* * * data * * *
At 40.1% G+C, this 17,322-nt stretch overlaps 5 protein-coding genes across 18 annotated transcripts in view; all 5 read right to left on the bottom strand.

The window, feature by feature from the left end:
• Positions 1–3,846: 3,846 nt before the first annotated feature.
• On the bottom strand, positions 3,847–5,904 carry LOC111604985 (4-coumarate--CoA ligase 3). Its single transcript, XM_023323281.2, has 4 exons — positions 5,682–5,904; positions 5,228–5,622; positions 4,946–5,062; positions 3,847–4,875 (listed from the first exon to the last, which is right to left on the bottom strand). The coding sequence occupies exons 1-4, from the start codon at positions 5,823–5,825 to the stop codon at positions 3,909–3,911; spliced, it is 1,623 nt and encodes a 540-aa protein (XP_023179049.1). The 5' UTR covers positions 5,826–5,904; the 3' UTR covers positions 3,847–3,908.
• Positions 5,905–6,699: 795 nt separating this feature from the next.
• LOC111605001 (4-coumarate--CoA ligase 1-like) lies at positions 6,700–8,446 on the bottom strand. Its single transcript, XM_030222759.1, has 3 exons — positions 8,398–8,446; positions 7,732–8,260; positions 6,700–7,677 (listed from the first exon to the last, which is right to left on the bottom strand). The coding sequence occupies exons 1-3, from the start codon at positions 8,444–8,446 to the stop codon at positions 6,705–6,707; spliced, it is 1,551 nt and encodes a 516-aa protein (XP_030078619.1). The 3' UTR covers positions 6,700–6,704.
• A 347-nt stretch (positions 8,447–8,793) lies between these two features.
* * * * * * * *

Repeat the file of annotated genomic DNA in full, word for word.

At 40.1% G+C, this 17,322-nt stretch overlaps 5 protein-coding genes across 18 annotated transcripts in view; all 5 read right to left on the bottom strand.

The window, feature by feature from the left end:
• Positions 1–3,846: 3,846 nt before the first annotated feature.
• On the bottom strand, positions 3,847–5,904 carry LOC111604985 (4-coumarate--CoA ligase 3). Its single transcript, XM_023323281.2, has 4 exons — positions 5,682–5,904; positions 5,228–5,622; positions 4,946–5,062; positions 3,847–4,875 (listed from the first exon to the last, which is right to left on the bottom strand). The coding sequence occupies exons 1-4, from the start codon at positions 5,823–5,825 to the stop codon at positions 3,909–3,911; spliced, it is 1,623 nt and encodes a 540-aa protein (XP_023179049.1). The 5' UTR covers positions 5,826–5,904; the 3' UTR covers positions 3,847–3,908.
• Positions 5,905–6,699: 795 nt separating this feature from the next.
• LOC111605001 (4-coumarate--CoA ligase 1-like) lies at positions 6,700–8,446 on the bottom strand. Its single transcript, XM_030222759.1, has 3 exons — positions 8,398–8,446; positions 7,732–8,260; positions 6,700–7,677 (listed from the first exon to the last, which is right to left on the bottom strand). The coding sequence occupies exons 1-3, from the start codon at positions 8,444–8,446 to the stop codon at positions 6,705–6,707; spliced, it is 1,551 nt and encodes a 516-aa protein (XP_030078619.1). The 3' UTR covers positions 6,700–6,704.
• A 347-nt stretch (positions 8,447–8,793) lies between these two features.